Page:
By two-time pad I assume you mean using a one time pad key to encrypt two messages. Lets say $K$ is the key and $m_1, m_2$ are your messages. Then from the ciphertexts $c_1 = m_1 \oplus K$ and $c_2 = m_2 \oplus K$ an adversary could trivially learn information such as $x = c_1 \oplus c_2 = m_1 \oplus m_2$. Whether or not this information is "exploitable" may be application specific (in general it is very hard to say what "exploitable" should mean). However, the fact is that you are leaking information on your secret messages and you should be very careful.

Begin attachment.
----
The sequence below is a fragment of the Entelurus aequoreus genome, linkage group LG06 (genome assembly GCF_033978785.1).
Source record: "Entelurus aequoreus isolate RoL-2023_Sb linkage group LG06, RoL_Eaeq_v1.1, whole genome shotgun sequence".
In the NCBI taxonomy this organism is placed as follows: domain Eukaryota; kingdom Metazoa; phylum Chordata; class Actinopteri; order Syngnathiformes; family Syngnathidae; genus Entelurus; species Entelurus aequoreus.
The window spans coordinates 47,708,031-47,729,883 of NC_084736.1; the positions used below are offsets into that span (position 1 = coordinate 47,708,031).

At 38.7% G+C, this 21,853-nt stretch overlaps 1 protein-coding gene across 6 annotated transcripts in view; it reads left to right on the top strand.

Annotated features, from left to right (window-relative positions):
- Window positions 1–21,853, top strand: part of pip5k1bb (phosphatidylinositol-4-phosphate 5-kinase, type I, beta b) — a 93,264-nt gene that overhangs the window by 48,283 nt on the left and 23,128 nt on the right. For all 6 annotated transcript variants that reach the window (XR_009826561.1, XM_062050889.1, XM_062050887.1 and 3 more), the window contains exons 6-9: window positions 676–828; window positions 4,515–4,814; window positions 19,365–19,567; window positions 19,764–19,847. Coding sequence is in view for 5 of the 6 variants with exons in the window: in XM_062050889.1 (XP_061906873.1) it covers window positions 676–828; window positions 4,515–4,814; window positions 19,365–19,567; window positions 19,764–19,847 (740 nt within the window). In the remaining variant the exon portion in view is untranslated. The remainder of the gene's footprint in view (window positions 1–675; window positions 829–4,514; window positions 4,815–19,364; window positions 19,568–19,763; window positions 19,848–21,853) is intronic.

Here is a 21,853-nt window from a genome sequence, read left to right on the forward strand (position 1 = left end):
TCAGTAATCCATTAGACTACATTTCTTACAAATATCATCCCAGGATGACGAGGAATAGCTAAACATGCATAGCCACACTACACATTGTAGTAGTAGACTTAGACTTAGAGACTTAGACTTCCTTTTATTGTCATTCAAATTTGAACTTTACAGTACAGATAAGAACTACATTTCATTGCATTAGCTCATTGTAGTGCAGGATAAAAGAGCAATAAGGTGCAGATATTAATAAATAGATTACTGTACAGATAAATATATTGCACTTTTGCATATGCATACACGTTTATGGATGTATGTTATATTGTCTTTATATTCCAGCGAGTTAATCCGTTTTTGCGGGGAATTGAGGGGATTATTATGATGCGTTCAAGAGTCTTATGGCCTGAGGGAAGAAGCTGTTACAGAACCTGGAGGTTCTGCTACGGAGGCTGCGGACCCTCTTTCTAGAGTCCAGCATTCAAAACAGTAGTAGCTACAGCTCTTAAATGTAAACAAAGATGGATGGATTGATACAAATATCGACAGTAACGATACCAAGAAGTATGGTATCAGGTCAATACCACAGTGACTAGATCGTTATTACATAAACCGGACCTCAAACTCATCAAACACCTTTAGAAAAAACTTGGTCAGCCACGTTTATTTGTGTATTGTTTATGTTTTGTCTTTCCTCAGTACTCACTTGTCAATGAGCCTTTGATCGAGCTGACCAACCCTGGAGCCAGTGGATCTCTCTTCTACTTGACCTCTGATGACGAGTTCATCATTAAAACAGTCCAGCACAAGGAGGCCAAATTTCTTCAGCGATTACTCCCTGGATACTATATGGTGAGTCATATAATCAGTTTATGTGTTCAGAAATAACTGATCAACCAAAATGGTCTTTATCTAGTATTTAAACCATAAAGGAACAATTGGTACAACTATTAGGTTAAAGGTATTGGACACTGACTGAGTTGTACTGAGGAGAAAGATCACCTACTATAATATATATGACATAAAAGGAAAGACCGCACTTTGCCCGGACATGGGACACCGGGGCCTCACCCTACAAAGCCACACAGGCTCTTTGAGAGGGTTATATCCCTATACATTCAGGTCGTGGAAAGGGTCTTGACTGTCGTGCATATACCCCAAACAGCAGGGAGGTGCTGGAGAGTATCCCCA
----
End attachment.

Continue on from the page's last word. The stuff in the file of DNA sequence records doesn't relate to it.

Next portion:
Take the following example of how this could go very wrong: Say I want to send two random 128 bit strings $m_1$ and $m_2$ to a friend who should then use $x = m_1 \oplus m_2$ as an AES key. If I send $m_1$ and $m_2$ using regular OTP then there is no problem. Using the two-time pad, as described above, the AES key is revealed.